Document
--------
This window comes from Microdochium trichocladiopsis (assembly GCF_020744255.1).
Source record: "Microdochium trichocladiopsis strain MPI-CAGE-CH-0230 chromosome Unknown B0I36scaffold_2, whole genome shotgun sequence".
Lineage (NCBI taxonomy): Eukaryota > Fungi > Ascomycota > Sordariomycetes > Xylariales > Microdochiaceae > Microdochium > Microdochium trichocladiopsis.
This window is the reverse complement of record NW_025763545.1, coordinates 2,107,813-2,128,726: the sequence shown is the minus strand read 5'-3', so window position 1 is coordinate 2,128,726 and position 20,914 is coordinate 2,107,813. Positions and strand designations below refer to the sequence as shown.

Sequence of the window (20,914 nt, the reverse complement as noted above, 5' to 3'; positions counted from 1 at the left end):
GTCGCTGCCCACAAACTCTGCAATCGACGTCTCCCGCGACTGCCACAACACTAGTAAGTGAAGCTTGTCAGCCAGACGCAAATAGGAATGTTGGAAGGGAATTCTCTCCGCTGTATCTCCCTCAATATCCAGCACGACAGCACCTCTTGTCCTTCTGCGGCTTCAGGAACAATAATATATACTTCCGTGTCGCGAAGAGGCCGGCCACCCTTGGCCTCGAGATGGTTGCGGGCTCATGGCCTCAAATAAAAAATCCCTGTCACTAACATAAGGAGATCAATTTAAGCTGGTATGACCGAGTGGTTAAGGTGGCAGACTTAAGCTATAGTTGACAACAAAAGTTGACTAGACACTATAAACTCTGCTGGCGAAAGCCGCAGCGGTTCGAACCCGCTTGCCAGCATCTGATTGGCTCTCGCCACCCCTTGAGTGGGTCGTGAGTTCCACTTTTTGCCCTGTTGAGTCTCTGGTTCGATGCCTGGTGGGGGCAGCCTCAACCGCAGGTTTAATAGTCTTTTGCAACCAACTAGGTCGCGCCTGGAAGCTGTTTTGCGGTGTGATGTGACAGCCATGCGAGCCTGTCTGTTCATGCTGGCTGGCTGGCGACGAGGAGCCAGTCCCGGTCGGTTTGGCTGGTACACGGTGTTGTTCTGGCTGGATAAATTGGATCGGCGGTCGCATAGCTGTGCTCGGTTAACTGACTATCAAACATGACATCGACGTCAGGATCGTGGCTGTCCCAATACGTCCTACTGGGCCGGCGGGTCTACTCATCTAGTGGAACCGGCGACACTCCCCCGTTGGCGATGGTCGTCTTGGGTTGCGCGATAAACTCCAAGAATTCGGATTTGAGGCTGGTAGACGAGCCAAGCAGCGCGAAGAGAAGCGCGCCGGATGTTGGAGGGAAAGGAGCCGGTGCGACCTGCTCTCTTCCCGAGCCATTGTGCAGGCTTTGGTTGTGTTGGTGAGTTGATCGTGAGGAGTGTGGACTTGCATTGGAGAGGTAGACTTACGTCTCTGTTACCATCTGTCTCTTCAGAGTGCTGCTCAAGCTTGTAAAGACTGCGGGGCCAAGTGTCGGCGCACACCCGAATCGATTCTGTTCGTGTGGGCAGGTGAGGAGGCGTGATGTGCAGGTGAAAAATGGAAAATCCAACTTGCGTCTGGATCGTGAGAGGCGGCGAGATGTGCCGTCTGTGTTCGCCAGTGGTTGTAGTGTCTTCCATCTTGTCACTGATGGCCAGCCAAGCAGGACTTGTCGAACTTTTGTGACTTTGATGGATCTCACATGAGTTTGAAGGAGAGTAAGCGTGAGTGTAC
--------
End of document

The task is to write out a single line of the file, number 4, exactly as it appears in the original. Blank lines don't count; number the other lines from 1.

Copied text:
This window is the reverse complement of record NW_025763545.1, coordinates 2,107,813-2,128,726: the sequence shown is the minus strand read 5'-3', so window position 1 is coordinate 2,128,726 and position 20,914 is coordinate 2,107,813. Positions and strand designations below refer to the sequence as shown.